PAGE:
Many people see social media as a fantastic way to share their life experiences with other people and to remain in contact with friends from across the globe. While this is certainly one aspect of social media, the unfortunate reality is that the average social media user gets far more than they bargain for when they’re using these platforms.
People who use social media – especially platforms like Instagram – extensively, become more likely to develop issues with depression, anxiety, and low self-worth.
Unfortunately, since the use of these platforms is so normalized and many people who interact with each other also use the same social media platforms, it becomes hard to recognize the mental health problems that these programs can cause. Instead of recognizing the depression that they’re developing, people may tend to compare themselves to other Instagram users who have similar depression and choose to label it as normal.
That’s the main issue with mental health and Instagram – comparisons. Instagram isn’t just a platform to share your experiences with others. It’s a platform that many people use to compare (consciously or unconsciously) themselves with others.
In this article we’ll explain several of the theories that explain why Instagram is considered the worst social media platforms for a person’s mental health, and why their users can be more prone to issues like depression rather than people who are free from social media.
How Instagram Affects the Brain
There are some serious effects that Instagram can have on the human brain.
Creating a Dopamine Rush
Instagram works on a feedback system. You share something, and other people like it – or don’t like it. The first few times that you do this, you’ll naturally be excited and enthralled that other people are proud or fond of your activities or your postings. This leads to a brief rush of dopamine in the brain – you feel happy, connected, and content. It essentially controls your brain.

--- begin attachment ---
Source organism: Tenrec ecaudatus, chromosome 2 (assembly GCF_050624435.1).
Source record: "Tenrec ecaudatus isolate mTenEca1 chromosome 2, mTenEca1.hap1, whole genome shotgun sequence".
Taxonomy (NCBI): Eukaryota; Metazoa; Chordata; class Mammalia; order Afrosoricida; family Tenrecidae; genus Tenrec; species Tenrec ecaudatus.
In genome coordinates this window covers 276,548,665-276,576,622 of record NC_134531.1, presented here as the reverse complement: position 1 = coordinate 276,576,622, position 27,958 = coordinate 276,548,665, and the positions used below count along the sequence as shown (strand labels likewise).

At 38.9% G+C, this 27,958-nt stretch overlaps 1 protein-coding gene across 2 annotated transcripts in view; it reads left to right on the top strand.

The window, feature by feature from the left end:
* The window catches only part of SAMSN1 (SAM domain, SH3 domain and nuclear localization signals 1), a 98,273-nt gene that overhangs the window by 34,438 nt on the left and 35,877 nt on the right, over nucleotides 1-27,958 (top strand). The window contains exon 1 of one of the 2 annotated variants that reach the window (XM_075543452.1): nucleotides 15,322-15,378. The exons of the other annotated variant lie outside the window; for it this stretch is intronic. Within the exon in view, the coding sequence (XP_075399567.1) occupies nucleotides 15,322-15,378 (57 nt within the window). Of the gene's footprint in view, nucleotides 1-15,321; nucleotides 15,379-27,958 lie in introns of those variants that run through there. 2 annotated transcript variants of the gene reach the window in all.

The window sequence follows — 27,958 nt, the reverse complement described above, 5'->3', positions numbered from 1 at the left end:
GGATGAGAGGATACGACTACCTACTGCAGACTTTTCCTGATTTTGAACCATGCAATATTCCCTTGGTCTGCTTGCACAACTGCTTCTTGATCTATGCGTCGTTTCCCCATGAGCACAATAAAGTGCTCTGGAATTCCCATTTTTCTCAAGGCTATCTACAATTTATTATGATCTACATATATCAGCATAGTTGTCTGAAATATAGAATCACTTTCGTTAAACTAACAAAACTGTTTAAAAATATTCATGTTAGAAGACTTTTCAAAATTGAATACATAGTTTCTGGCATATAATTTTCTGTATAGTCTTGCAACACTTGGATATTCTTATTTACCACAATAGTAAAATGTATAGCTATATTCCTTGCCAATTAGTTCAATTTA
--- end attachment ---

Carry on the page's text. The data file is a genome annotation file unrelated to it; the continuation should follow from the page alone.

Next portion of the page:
However, any activity that causes a rush of dopamine like this can become addictive. Unfortunately, since Instagram is normalized and seems relatively harmless, the reality of the dopamine addiction caused by the platform is often unacknowledged.
Instagram users often go from simply enjoying a few ‘likes’ here and there to experiencing a greater need for these likes. They may become disappointed if their posts don’t garner the amount of likes that they hope they do. If people continually don’t like their posts, they may actually start to think that these people dislike them.
The neurology of this is very real. When dopamine is released in the mesolimbic reward pathway of the brain, we respond with feelings of pleasure. When the dopamine stimulus is repeated, we become ‘tolerant’ to it. This can be seen in addictions of all sorts: drug addiction, sex addiction, and gambling addiction all results in the addicts becoming tolerant and needing more – more drugs, more sex, or more gambling.
The same is true of Instagram. Instagram users soon find that they need more likes, more shares, and more followers to achieve the same degree of satisfaction. If they don’t get them, they can become depressed and lethargic – much like a sex addict becomes unhappy if they can’t find sexual partners, or a drug addict experiences withdrawal when they can’t get their drugs.
Instagram may seem relatively harmless, but the damage it does to the human body is real. Unfortunately, most Instagram users don’t recognize the threat that the application poses. If you are struggling with an Instagram addiction, consider speaking to a trained therapist in your area, or online. Addiction is considered a serious mental health issue, no matter the type.